A film by David Bart for the first release on Facture by the artist Hummingbird...
“There are known knowns. These are things we know that we know. There are known unknowns. That is to say, there are things that we know we don’t know. But there are also unknown unknowns. There are things we don’t know we don’t know.”
Donald Rumsfeld’s, quixotic ‘Intelligence’ brouhaha, almost sounds like an astute assessment of previous commentators attempts to confirm anything about anonymous zeitgeist, and potential enigma of the modern classical style, Hummingbird.
The original version of this lo-fi, electro-acoustic master class, saw the haunted Hummingbird display a disposition to hover imperceptibly, over waves of wise and wistful ambient harmonic nectar. Now, with a cryptic reference to the real bird’s ability to fly backwards, Hummingbird returns to the source material and delivers a dark and discordant re-interpretation.
The remixes album offers a dense and dexterous synthesis of re-sampled parts of the original recording, along with; new harmonic distortions, textured layers of edifying live instrumentation, obscure field recordings, drifts of static interference plus an extensive palette of inventive and long forgotten audio grains, murmurs and resonances.
The first two tracks form a first ‘movement’ that suggests a traumatic experience; a shipwreck, a death, or the failure of current thinking.
Opening track, Uncertainty in Copenhagen (Nowhere to Turn Mix) starts with a deliberate decelerating effect of ambiguous field noise. A compressed and crowded atmosphere builds as a distant low-end drone begins to throb with terror, echoing in a sinister and malevolent manner. An additional heavier drone now oscillates nervously, a dark foreboding feeling of doom descends, post apocalyptic landscapes take shape as swathes of oppressive breathing suffocate and confuse the listener. A register of reflective cellos and violins weaves in and out of this emotional vacuum adding to the sense of destruction and chaos. An atonal and violent style is used as a means of evoking heightened emotions and states of mind.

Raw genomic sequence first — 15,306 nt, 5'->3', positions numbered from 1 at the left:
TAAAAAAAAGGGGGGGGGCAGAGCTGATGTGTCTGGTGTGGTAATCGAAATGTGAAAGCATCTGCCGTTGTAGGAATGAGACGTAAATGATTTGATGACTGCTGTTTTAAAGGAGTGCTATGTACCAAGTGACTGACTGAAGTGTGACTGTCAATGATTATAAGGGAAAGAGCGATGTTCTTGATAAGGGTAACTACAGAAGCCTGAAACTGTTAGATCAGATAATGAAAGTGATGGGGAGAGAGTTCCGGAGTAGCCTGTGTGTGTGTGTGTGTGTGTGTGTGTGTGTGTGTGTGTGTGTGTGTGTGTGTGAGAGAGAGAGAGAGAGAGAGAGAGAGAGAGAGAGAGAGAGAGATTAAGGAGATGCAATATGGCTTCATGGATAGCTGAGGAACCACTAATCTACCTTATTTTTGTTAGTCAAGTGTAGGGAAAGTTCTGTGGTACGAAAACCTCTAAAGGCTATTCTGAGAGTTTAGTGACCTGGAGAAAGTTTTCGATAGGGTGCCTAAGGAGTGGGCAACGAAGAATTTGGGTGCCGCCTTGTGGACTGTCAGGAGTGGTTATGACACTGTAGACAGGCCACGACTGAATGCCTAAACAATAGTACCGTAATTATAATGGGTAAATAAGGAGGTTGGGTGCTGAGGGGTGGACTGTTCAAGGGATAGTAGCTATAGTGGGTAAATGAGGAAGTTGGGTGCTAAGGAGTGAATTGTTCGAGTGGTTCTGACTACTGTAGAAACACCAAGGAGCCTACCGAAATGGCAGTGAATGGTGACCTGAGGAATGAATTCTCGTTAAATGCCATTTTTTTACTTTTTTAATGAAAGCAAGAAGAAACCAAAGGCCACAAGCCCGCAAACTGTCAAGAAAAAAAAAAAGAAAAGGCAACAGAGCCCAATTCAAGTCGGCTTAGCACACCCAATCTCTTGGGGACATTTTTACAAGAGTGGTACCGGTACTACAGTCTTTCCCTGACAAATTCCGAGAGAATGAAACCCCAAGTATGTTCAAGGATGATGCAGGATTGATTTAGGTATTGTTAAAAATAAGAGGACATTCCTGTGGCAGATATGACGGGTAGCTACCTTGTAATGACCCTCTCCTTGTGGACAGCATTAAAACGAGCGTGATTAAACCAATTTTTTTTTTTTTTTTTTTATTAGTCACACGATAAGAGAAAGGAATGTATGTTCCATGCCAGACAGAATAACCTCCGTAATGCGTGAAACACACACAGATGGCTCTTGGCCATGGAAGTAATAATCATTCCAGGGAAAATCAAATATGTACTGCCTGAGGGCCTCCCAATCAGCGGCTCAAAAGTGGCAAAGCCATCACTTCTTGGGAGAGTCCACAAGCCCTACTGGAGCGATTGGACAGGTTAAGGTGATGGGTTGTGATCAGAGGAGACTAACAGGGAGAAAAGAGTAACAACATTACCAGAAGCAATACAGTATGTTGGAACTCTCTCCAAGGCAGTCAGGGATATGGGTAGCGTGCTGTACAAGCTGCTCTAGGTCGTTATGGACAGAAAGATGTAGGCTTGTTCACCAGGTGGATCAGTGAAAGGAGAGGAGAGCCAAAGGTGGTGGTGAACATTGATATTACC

Seeds of Deception (This Life Mix) opens rapidly with a stretched contortion of organic percussion. Banks of intense static and processed frequencies create audio fog as they mingle with intense dronish reverberations. Live strings add to a strong feeling of suspicion and a sense of warning, as a preoccupied piano makes prescient comments.
The next five tracks chart a second ‘movement’ that evokes pain, memories, introspection, and a period of isolation.
The Little Green Box (Landscape Mix) melds melancholic strings and distorted synths to which recurring echoes and themes of piano and cello are added. The anger has passed leaving a growing sense of emptiness and detachment.
Sketch of Mythology (Interval at the Station Mix) sees a repetition of poignant piano notes over ever increasing distortion, as a complex rebound of drone shimmers in and out. Hidden conversations are revealed, intensity grows as serious questions are asked in order to establish a way of coping.